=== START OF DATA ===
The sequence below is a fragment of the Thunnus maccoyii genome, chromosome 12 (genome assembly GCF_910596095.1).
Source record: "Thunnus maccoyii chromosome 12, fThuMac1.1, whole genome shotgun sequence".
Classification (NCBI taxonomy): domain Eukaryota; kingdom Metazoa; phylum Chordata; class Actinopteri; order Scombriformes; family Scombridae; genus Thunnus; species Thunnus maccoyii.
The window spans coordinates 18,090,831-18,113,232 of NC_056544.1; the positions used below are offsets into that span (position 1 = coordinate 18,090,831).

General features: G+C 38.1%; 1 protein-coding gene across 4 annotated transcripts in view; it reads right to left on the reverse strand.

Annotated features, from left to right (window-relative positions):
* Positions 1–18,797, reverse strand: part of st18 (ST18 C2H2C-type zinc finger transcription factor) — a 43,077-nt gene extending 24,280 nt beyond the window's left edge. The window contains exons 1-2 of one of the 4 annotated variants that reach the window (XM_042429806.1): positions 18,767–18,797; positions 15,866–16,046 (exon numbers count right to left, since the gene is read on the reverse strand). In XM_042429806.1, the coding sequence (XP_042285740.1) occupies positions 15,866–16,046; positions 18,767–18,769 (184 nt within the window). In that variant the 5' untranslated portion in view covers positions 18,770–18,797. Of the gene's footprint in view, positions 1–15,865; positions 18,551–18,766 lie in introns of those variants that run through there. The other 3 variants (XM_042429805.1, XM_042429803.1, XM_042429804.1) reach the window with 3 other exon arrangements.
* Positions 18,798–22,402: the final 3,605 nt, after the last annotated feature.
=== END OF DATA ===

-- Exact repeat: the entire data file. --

The sequence below is a fragment of the Thunnus maccoyii genome, chromosome 12 (genome assembly GCF_910596095.1).
Source record: "Thunnus maccoyii chromosome 12, fThuMac1.1, whole genome shotgun sequence".
Classification (NCBI taxonomy): domain Eukaryota; kingdom Metazoa; phylum Chordata; class Actinopteri; order Scombriformes; family Scombridae; genus Thunnus; species Thunnus maccoyii.
The window spans coordinates 18,090,831-18,113,232 of NC_056544.1; the positions used below are offsets into that span (position 1 = coordinate 18,090,831).

General features: G+C 38.1%; 1 protein-coding gene across 4 annotated transcripts in view; it reads right to left on the reverse strand.

Annotated features, from left to right (window-relative positions):
* Positions 1–18,797, reverse strand: part of st18 (ST18 C2H2C-type zinc finger transcription factor) — a 43,077-nt gene extending 24,280 nt beyond the window's left edge. The window contains exons 1-2 of one of the 4 annotated variants that reach the window (XM_042429806.1): positions 18,767–18,797; positions 15,866–16,046 (exon numbers count right to left, since the gene is read on the reverse strand). In XM_042429806.1, the coding sequence (XP_042285740.1) occupies positions 15,866–16,046; positions 18,767–18,769 (184 nt within the window). In that variant the 5' untranslated portion in view covers positions 18,770–18,797. Of the gene's footprint in view, positions 1–15,865; positions 18,551–18,766 lie in introns of those variants that run through there. The other 3 variants (XM_042429805.1, XM_042429803.1, XM_042429804.1) reach the window with 3 other exon arrangements.
* Positions 18,798–22,402: the final 3,605 nt, after the last annotated feature.